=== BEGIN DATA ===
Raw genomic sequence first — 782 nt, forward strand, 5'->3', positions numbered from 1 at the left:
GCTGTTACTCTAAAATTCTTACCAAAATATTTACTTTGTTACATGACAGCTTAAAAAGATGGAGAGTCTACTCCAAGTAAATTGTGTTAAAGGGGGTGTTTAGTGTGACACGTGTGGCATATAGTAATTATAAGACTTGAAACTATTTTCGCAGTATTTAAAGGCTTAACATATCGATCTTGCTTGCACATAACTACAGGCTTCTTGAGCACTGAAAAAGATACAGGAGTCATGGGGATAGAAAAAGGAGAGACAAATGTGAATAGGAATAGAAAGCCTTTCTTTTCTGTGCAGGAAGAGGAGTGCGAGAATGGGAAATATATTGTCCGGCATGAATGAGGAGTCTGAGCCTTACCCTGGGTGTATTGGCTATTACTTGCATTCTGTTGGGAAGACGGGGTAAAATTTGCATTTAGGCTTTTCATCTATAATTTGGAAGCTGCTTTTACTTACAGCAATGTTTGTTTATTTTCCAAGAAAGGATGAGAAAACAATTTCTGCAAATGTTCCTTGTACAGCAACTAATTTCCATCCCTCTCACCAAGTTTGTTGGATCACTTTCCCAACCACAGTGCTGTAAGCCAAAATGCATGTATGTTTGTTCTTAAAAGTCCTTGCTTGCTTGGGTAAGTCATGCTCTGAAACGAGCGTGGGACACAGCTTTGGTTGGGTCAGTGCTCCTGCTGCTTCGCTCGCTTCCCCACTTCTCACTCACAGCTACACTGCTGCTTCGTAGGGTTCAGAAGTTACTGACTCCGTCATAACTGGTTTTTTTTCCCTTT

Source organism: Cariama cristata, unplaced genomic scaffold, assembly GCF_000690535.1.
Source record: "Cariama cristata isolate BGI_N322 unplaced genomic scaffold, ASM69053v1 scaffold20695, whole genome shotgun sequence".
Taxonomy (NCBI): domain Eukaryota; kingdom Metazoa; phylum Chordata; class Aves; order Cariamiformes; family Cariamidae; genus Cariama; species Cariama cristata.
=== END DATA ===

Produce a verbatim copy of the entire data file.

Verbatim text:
Raw genomic sequence first — 782 nt, forward strand, 5'->3', positions numbered from 1 at the left:
GCTGTTACTCTAAAATTCTTACCAAAATATTTACTTTGTTACATGACAGCTTAAAAAGATGGAGAGTCTACTCCAAGTAAATTGTGTTAAAGGGGGTGTTTAGTGTGACACGTGTGGCATATAGTAATTATAAGACTTGAAACTATTTTCGCAGTATTTAAAGGCTTAACATATCGATCTTGCTTGCACATAACTACAGGCTTCTTGAGCACTGAAAAAGATACAGGAGTCATGGGGATAGAAAAAGGAGAGACAAATGTGAATAGGAATAGAAAGCCTTTCTTTTCTGTGCAGGAAGAGGAGTGCGAGAATGGGAAATATATTGTCCGGCATGAATGAGGAGTCTGAGCCTTACCCTGGGTGTATTGGCTATTACTTGCATTCTGTTGGGAAGACGGGGTAAAATTTGCATTTAGGCTTTTCATCTATAATTTGGAAGCTGCTTTTACTTACAGCAATGTTTGTTTATTTTCCAAGAAAGGATGAGAAAACAATTTCTGCAAATGTTCCTTGTACAGCAACTAATTTCCATCCCTCTCACCAAGTTTGTTGGATCACTTTCCCAACCACAGTGCTGTAAGCCAAAATGCATGTATGTTTGTTCTTAAAAGTCCTTGCTTGCTTGGGTAAGTCATGCTCTGAAACGAGCGTGGGACACAGCTTTGGTTGGGTCAGTGCTCCTGCTGCTTCGCTCGCTTCCCCACTTCTCACTCACAGCTACACTGCTGCTTCGTAGGGTTCAGAAGTTACTGACTCCGTCATAACTGGTTTTTTTTCCCTTT

Source organism: Cariama cristata, unplaced genomic scaffold, assembly GCF_000690535.1.
Source record: "Cariama cristata isolate BGI_N322 unplaced genomic scaffold, ASM69053v1 scaffold20695, whole genome shotgun sequence".
Taxonomy (NCBI): domain Eukaryota; kingdom Metazoa; phylum Chordata; class Aves; order Cariamiformes; family Cariamidae; genus Cariama; species Cariama cristata.